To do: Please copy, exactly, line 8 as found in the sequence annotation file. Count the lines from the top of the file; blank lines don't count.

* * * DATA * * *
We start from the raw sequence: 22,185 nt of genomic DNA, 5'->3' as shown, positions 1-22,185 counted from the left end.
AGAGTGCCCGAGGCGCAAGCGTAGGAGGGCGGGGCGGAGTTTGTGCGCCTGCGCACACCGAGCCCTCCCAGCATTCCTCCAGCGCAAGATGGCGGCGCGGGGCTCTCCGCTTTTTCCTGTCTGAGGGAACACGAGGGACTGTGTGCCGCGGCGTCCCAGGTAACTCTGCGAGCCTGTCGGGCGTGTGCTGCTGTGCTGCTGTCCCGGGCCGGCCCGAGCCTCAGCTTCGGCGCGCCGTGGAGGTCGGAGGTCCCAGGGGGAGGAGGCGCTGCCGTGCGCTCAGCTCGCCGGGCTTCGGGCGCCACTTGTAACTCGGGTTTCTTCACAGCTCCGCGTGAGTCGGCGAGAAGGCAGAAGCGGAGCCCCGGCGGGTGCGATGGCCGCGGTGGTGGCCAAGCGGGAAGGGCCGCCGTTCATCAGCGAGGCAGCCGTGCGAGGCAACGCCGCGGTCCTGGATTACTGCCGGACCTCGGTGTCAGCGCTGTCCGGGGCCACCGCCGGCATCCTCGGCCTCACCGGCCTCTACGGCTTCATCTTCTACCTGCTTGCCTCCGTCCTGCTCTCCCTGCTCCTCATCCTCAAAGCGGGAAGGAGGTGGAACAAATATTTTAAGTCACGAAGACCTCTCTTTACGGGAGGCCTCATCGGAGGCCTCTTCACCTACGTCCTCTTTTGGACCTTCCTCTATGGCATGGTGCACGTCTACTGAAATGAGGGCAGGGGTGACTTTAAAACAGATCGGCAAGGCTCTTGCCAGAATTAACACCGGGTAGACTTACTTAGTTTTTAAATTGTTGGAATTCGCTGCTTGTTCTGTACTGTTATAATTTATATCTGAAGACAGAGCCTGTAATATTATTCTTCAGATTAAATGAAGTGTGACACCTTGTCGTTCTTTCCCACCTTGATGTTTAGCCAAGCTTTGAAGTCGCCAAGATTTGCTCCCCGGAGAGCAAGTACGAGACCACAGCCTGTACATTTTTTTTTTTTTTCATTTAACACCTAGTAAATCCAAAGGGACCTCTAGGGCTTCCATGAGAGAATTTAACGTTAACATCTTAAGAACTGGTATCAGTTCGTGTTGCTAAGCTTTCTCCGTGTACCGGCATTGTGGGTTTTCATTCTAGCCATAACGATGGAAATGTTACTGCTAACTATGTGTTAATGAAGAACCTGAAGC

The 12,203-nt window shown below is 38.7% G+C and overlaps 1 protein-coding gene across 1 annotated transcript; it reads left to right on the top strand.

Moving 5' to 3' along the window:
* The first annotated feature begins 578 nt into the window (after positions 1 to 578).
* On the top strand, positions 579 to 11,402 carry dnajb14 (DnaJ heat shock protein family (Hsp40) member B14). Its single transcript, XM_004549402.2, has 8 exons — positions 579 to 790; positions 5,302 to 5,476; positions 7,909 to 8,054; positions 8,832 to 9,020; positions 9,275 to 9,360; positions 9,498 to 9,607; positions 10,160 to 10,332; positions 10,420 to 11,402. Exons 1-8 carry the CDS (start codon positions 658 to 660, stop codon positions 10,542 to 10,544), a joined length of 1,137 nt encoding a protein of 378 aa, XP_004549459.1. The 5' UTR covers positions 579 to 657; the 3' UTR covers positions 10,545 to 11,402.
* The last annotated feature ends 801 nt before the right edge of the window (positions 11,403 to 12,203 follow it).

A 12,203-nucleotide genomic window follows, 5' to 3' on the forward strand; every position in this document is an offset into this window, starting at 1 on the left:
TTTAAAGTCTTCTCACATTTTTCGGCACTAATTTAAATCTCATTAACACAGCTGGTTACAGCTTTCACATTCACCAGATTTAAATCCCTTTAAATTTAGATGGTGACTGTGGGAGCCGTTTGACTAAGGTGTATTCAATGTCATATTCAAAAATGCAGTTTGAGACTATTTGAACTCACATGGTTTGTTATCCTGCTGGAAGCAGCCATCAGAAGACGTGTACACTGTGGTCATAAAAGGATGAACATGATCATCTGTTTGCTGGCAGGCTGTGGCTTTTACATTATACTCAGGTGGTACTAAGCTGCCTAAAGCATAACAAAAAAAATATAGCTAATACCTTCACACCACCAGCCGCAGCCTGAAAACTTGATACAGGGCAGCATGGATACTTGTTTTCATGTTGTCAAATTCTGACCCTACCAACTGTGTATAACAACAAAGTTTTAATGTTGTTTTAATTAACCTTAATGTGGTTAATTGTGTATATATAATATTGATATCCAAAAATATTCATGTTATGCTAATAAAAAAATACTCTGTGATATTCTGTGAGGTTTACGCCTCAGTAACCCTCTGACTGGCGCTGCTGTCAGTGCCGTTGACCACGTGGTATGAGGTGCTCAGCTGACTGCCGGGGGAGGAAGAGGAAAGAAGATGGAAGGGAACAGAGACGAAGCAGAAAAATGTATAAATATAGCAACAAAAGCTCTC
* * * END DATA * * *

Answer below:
A 12,203-nucleotide genomic window follows, 5' to 3' on the forward strand; every position in this document is an offset into this window, starting at 1 on the left: